The last issue of the Review of Biblical Literature includes a critical review of Nathan Barnes’ book, Reading 1 Corinthians with Philosophically Educated Women, Eugene, OR, 2014: Wipf and Stock Publishers. The book, which revises Barnes’ PhD dissertation on the subject (2012), explores how philosophically educated women in the young Corinthian church would have interacted with concepts such as family, marriage, and patronage. As the publisher page describes the work:
“Women were involved in every popular philosophy in the first century, and the participation of women reaches back to the Greek origins of these schools. Philosophers often taught their daughters, wives, and other friends the basic tenets of their thinking. The Isthmian games and a tolerance for independent thinking made Corinth an attractive place for philosophers to engage in dialogue and debate, further facilitating the philosophical education of women. The activity of philosophically educated women directly informs our understanding of 1 Corinthians when Paul uses concepts that also appear in popular moral philosophy. This book explores how philosophically educated women would interact with three such concepts: marriage and family, patronage, and self-sufficiency.”
With the reviewer, I am skeptical that there were many elite educated women among the first Christian communities in Corinth. Recent scholarship has significantly undermined the older view that elite and well-born individuals factored significantly in the Corinthian ekklesia by calling attention to the poor and their worlds defined by tremendous contrast and inequalities. So, Timothy Brookins concludes in his review of Barnes’ work, “Given that there probably were no “elites” in the Corinthian church, that many elites were not philosophically educated, and that the phenomenon of philosophically educated women was very rare as it was (Barnes’s catalog notwithstanding), it seems difficult to sustain the case, given the evidence provided, that Paul’s church really contained any elite, philosophically educated women.” The debate over rich and poor in early Christian communities is not over, of course, but one must acknowledge that the scholarly pendulum has swung back to the poor.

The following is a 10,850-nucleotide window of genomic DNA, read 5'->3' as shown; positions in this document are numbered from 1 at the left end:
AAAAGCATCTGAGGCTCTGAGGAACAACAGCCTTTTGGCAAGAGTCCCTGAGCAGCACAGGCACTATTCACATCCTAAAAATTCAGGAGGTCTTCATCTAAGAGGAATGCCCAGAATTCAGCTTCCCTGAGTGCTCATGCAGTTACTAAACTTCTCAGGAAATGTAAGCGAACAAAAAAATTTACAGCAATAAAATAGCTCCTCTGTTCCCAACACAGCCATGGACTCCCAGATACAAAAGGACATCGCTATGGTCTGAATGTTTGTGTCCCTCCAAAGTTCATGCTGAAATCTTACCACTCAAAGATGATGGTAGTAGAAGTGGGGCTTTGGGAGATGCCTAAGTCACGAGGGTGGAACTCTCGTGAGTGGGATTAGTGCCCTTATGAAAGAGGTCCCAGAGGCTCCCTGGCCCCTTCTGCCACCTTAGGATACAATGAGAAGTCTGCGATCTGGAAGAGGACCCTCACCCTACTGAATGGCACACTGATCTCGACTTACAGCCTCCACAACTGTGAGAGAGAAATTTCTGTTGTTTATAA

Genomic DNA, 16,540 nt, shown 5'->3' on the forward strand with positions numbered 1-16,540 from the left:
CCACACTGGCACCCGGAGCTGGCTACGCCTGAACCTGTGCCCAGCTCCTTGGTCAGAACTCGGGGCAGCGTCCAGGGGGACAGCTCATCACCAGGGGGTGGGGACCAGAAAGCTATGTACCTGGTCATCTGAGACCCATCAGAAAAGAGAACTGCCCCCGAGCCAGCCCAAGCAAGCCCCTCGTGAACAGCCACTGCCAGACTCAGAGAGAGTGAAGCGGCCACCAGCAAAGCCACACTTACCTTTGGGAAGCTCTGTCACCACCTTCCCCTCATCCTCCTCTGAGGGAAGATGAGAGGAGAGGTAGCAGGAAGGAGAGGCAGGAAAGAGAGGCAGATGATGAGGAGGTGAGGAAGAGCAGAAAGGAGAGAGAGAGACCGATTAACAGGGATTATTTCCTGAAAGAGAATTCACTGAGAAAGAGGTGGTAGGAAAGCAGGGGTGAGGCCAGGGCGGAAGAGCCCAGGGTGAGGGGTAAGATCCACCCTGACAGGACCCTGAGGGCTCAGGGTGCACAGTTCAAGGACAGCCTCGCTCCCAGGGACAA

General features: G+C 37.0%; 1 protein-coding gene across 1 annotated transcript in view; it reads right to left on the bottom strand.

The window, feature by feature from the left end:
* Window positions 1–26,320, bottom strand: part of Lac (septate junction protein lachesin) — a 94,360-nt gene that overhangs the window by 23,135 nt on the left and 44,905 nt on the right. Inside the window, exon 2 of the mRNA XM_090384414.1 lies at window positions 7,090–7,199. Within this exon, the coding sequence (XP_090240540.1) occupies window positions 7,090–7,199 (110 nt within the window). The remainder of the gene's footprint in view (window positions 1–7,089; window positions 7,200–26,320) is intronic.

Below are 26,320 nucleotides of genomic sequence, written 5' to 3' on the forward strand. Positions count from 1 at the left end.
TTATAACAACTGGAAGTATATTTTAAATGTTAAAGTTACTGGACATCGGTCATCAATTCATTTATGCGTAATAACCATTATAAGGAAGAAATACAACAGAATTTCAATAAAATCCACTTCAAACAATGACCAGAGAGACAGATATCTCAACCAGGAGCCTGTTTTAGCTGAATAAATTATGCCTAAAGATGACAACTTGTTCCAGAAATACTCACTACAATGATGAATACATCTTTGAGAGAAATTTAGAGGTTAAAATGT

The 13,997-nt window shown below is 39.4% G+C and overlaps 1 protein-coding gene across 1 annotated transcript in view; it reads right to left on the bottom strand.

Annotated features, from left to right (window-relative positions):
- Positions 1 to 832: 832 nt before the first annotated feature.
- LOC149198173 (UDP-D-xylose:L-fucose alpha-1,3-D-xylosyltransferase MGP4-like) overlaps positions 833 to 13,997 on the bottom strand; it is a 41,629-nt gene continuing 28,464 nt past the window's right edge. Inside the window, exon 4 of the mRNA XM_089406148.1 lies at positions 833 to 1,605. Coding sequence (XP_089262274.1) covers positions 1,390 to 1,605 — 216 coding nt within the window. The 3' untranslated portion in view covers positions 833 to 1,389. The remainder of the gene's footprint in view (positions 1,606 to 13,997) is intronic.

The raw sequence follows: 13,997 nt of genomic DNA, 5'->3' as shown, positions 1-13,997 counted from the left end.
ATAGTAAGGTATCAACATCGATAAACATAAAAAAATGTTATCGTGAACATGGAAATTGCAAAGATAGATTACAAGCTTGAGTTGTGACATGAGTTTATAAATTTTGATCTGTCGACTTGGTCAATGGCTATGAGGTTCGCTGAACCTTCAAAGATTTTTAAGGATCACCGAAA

Still, as Brookin notes in his review, Reading 1 Corinthians with Philosophically Educated Women offers valuable insights into how individuals in these developing communities may have heard Paul’s message and instructions. A couple of excerpts from the review:
In this book Nathan Barnes asks how Paul’s interaction with the ideas of popular contemporary Hellenistic moral philosophy might have been heard by wealthy, “philosophically educated women” within the church at Corinth. We follow the text of 1 Corinthians through the lenses of two, (re)constructed, philosophically educated women—Sophia, a sympathetic listener; and Fortuna, an unsympathetic one—examining how each of these women might have responded to Paul’s discussions of patronage (esp. 1 Cor 1–4), marriage and family (esp. 1 Cor 7), and self-sufficiency (esp. 1 Cor 9)….
Despite these criticisms, the book makes a valuable and much needed contribution to the field. It reminds us of the critical importance of understanding the value systems of the first century to interpretation of the New Testament and, through its unique approach, constrains us to listen to Paul’s interaction with those systems through the ears of “real” (i.e., hypothetically reconstructed) Corinthian church members. Barnes’s choice to follow two listeners separately rather than reading through a homogeneous audience-collectivity helps illustrate the point that not everyone in the ancient world thought in the same way (which those of us who “model” the ancient world can easily forget). At many points the exercise helps raise our awareness to issues that we do not always bear in mind (e.g., To what extent were Paul’s letters constrained by the responses he anticipated from the church’s wealthier patrons?). Attention to more “marginal” members of the ancient community, especially those who have been left to the sidelines in modern scholarship, represents a welcome contribution as well. In that regard, one hopes that this book represents one of many more studies to come.”
Read the rest of the review here.